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LISTENING TO MUSIC AND READING COMPREHENSION

Music is Language, Language is Music

Educational CyberPlayGround: Music, Literacy and Technology
THE NEW PEDAGOGY AN
INTERDISCIPLINARY MODEL
Integrate Literacy, Music and Technology into the Classroom.
MUSIC AND READING

.bbc.co.uk/radio4/history/inourtime/inourtime_20060126.shtmlBBC - Ballads were responsible for spreading Literacy.Cite Cite
The Roots of Print, Power, Politics, Literacy, Ballads, Plays.
Listen to 17th Century Print Culture Who is Allowed to Know?

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We are finding that musical training can alter the nervous system to create a better learner... ” Dr Nina Kraus 8/4/14 Musical training 'can improve language and reading' Learning to sing or play a musical instrument can help disadvantaged children improve their reading skills, US research suggests. After a year of music lessons, the reading scores of nine and 10-year-olds held steady compared to a dip seen in those who were not taught any music. Another group of musically-trained children were found to be better at processing sounds and language. After two years of musical training, the results showed the musical group was faster and more accurate at distinguishing one sound from another, particularly when there was background noise, compared to a group that did not participate in any musical activity. Dr Kraus said this showed music could have a positive impact on the brain, which could also help learning, but it was not a quick fix. "Research has shown that there are differences in the brains of children raised in impoverished environments that affect their ability to learn," he explained. "While more affluent students do better in school than children from lower income backgrounds, we are finding that musical training can alter the nervous system to create a better learner and help offset this academic gap." All the children had similar IQs and reading ability at the start of the study. Dr Kraus said music appeared to remodel the brain to improve the connections between sounds and meaning, the process by which babies learn to speak. Children growing up in poorer areas with poorly-educated mothers are more likely to have 'noisier brains', she said. This is because they are less likely to know and recognise a wide range of words and are therefore less able to respond to sounds and language. "Music automatically sharpens the nervous system's response to sounds," Dr Kraus explained. The children participating in the study were part of the Harmony Project, which provides instruments and free music tuition for American schoolchildren in certain deprived urban areas.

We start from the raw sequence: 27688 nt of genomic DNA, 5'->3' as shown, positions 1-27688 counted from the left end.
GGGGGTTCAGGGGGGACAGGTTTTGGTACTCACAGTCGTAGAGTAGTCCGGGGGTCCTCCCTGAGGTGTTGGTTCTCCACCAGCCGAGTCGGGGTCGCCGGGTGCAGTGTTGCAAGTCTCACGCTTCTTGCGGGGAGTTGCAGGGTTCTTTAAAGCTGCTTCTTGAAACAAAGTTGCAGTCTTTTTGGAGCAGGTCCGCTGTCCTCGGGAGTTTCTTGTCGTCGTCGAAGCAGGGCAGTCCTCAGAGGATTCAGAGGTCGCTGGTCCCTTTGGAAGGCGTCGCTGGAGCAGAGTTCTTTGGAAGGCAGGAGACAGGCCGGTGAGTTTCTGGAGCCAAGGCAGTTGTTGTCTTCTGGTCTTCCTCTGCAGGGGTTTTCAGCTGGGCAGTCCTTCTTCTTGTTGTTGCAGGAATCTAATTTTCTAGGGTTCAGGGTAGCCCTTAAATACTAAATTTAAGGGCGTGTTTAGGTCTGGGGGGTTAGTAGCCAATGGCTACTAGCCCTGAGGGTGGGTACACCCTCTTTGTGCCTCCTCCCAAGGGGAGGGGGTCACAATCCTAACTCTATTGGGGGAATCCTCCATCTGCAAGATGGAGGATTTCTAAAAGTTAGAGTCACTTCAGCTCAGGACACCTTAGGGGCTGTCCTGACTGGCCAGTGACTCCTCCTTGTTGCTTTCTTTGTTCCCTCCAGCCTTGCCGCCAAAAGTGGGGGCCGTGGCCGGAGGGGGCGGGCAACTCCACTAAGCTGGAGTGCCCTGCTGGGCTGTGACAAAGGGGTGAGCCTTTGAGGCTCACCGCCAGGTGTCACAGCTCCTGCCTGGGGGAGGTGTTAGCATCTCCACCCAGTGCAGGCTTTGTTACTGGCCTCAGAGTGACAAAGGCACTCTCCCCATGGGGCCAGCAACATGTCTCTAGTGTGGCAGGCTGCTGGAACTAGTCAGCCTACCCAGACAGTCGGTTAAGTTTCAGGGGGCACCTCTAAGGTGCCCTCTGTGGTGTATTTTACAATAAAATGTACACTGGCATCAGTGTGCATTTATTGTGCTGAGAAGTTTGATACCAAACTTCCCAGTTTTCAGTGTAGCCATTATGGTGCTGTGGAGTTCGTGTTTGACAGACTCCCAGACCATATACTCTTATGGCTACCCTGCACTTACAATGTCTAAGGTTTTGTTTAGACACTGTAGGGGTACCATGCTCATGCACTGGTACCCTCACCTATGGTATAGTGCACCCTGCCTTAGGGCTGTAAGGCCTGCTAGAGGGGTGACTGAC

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[2] BBC - Wales The Story of Welsh - Reading the Word
In 1718 the first book to be printed on a permanent printing press in Wales was a ballad about smoking - Can o Senn iw hen Feistr Tobacco (A Song of Rebuke to his Old Master Tobacco).

It don't mean a thing if you ain't got that swing . . .
~ Duke Ellington

"Make everything as simple as possible,
but no simpler".
~ Albert Einstein

Evolutionary Science:
Music is communication, Music is language.
We hear and process all language as sound first
and THEN we process the sound as as meaning something which we call a language.

Remember we are animal and we will respond to a growl - hearing it as something dangerous - and that has meaning which will let us survive.
As language develops some cultures pay attention to the pitch of the word and the rhythm of the word. In all cultures, If it doesn't have the right rhythm nobody will understand.

Hear: Cab Calloway: Don't Mean A Thing If It Ain't Got That Swing.

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"I was so happy first learning to sing the songs and then how to write."
http://www.latimes.com/News/nationworld/world/la-041502nushu.story
Nüshu, Women's Secret Script - Yang learned alongside a neighbor girl, Gao Yinxian, who eventually became a prolific nushu author. "I was about 10 years old or so," Yang said. See Link

  1. What I Can Do to Comprehend During Reading
  2. EVOLUTIONARY SCIENCE & CULTURE - HUMAN SYNCRONY
  3. Music Makes You Smarter Research over 30 research articles
  4. Study Ties Mental Abilities To Interaction of Emotion and Cognitive Skills
  5. Learn about Rhythm Syllables
  6. Languages' rhythm and language acquisition by Franck Ramus
    EHESS doctoral dissertation defended 25/11/99 Discipline: Cognitive Science
  7. Journal of Research in Music Education 35, 4: 221-235.
    This article compared alternative methods of teaching rhythm.
    Second- and third-graders were divided into four groups--a control group, a group which used Kodaly syllables, a group which used Gordon syllables, and a group which used meaningful words, such as "Washington" and "Mississippi." The four groups were pre-tested and post-tested on recognition, dictation, and performance. The most significant finding was that the Washington-Mississippi group scored best in the performance post-test.